The evidence supports the trial court's determination that the signed contract was for the construction of a residence without the installation of partitions, ceiling and floor covering, and that PBS Corp. proceeded with substantial performance of the contract.

*851 Any evidence offered by the Drosts went only to the weight and credibility, questions which are not cognizable by this court. Rudd v. Anderson, Ind. App., 285 N.E.2d 836 (1972); Turner v. State, Ind., 280 N.E.2d 621 (1972); Wm. J. & M.S. Vesey, Inc. v. Hillman, Ind. App., 280 N.E.2d 88 (1972).

Next the Drosts contend that the decision and judgment are contrary to law and that the amount of recovery is excessive. In Senst v. Bradley, Ind. App., 275 N.E.2d 573, 576 (1971), this court once again reiterated the general rule that:

"It is only where the evidence is without conflict and leads to only one conclusion and the Trial Court reached a contrary conclusion that the decision will be disturbed as contrary to law i.e. that is where it affirmatively appears that reasonable men could not have arrived at the same judgment or conclusion. See Edwards v. Wyllie, 246 Ind. 261, 203 N.E.2d 200 (1965). In this context, this Court, as a reviewing Court, will consider only the evidence most favorable to the decision of the Trial Court. See Walting v. Brown, 139 Ind. App. 18, 211 N.E.2d 803 (1965) and Jones v. State, 244 Ind. 682, 195 N.E.2d 460 (1964)."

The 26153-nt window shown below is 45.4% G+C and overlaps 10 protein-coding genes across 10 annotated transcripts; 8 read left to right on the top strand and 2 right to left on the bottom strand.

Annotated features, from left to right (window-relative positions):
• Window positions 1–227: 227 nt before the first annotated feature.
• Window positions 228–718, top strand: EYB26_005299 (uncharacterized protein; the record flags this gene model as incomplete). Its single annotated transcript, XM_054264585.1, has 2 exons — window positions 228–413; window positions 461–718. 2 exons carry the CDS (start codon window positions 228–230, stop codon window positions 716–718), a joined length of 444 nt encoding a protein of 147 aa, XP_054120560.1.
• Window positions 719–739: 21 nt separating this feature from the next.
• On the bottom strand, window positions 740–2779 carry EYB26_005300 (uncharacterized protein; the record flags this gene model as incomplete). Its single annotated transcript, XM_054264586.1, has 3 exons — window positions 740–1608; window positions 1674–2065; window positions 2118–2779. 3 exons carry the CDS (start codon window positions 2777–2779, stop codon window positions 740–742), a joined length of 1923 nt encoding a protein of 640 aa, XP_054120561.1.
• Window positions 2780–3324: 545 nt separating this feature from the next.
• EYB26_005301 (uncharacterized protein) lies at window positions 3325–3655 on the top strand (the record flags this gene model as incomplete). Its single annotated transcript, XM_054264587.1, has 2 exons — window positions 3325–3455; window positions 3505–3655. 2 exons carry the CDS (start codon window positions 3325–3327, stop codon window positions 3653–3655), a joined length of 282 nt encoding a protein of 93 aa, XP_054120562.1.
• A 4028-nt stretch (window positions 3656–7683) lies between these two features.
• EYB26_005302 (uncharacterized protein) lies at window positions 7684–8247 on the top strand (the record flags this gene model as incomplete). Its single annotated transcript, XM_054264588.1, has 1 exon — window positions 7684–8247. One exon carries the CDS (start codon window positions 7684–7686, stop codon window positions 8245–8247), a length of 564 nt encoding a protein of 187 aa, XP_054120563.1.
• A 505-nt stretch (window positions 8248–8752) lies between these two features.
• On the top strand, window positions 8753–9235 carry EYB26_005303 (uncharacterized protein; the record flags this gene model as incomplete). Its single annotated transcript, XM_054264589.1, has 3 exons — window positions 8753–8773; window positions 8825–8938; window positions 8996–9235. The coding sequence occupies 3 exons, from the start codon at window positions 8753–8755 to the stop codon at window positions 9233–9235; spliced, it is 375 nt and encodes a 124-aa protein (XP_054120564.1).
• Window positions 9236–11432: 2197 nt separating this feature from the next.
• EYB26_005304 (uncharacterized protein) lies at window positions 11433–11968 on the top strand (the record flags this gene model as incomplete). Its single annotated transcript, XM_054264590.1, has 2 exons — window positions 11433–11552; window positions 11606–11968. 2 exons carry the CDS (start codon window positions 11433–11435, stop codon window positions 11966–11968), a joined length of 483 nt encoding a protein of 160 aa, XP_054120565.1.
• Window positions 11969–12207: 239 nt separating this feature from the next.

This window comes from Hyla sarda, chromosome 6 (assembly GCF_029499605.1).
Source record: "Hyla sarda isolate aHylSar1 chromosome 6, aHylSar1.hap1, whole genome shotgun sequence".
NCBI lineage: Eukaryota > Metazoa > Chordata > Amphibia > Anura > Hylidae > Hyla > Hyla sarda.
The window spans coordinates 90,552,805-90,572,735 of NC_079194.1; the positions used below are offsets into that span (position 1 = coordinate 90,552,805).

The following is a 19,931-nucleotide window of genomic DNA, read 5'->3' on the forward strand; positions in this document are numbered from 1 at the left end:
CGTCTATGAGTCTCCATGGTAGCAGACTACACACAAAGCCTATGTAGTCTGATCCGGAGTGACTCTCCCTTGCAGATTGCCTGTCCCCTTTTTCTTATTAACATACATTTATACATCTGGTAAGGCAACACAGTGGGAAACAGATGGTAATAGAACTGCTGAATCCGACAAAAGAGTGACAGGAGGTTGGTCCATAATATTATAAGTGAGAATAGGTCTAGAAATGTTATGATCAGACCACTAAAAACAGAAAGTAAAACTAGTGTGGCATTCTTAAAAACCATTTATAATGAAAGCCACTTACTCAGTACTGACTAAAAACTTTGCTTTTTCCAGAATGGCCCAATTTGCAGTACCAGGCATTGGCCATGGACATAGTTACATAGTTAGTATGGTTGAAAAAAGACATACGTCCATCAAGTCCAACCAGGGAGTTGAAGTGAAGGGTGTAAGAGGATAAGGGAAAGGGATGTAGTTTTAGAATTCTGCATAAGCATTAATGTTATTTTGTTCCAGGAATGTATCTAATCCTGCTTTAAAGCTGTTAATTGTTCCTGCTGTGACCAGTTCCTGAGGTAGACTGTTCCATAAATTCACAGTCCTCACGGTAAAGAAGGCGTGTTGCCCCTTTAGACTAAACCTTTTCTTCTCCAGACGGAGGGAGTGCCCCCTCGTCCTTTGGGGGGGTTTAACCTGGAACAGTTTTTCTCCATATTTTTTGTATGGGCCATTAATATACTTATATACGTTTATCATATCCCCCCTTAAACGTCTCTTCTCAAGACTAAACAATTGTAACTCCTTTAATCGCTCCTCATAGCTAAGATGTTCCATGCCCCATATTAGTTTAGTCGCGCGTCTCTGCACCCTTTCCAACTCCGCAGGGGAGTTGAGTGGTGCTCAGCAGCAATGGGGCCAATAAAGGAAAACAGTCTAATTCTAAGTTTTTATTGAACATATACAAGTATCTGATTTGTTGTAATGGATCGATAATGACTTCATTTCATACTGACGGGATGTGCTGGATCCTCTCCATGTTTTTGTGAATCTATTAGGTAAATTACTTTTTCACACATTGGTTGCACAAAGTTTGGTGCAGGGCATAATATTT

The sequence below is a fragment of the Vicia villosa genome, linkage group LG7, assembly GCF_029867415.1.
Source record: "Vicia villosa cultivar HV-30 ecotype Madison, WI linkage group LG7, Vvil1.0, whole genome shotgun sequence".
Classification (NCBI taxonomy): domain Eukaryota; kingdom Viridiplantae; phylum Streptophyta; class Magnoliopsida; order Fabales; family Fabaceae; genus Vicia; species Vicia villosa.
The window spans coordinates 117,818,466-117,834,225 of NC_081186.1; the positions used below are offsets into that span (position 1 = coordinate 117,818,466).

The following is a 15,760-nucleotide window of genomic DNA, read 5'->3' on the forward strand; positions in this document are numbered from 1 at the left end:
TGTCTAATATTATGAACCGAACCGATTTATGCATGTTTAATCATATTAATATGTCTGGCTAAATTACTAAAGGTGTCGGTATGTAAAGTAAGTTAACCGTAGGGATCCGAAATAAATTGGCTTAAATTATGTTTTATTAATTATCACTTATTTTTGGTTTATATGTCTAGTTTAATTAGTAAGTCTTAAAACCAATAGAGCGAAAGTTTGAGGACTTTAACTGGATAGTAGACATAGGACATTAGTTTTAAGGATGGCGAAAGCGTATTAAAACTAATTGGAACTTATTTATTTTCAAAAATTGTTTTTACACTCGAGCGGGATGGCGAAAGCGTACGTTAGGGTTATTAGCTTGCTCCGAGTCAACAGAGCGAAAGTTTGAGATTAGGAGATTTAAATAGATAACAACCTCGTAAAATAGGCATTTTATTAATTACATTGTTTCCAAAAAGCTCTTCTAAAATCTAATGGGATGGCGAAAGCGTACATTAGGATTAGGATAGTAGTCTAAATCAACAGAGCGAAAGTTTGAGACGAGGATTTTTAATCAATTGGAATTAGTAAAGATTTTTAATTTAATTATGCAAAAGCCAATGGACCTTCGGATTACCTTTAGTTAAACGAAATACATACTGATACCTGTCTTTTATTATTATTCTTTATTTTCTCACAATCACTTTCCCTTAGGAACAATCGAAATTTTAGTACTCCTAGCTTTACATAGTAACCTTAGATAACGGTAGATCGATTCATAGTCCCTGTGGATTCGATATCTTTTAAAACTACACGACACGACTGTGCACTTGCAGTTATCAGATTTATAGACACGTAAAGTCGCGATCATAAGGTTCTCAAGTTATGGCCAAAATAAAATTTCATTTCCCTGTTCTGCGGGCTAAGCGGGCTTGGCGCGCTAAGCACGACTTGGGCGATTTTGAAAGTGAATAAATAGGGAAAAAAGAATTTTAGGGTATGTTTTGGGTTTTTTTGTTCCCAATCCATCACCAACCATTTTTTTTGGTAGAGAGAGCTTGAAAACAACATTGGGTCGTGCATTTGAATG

The Drosts essentially argue that the trial court allowed recovery by PBS Corp. on a quantum meruit basis rather than on the contract, but used the contract price plus the amount demanded for extras less credits allowed in arriving at the $127,030.82.

We find no merit to this argument. The Drosts admit in their reply brief that if there has been substantial performance of a special contract, but not full performance, the amount of the value of the labor and material is the contract price less such deductions as should be made because of errors or omissions in doing the work and less any payments received. This is precisely the formula used by the trial court and the only question remaining to this argument is whether PBS Corp. substantially performed the contract, a question which has already been answered in the affirmative.

In Prewitt et al. v. Londeree, 141 Ind. App. 291, 216 N.E.2d 724 (1966), in the Concurring Opinion of Judge Mote, at p. 316, 216 N.E.2d at p. 736, it is stated:

"If this were not true and, in fact, if there were no rescission the parties to this record, in my opinion, should be bound by the contract price for the construction, which would include all materials and labor, and if there were some changes at the request of the appellants, either for elimination of some of the detail work prescribed by the contract or for additions thereto, adjustments would have to be made therefor. In such event I think there should be a diminution of the contract price for the items not required, and additions to the contract price for such items as were added thereto, all based upon reasonable value or cost thereof."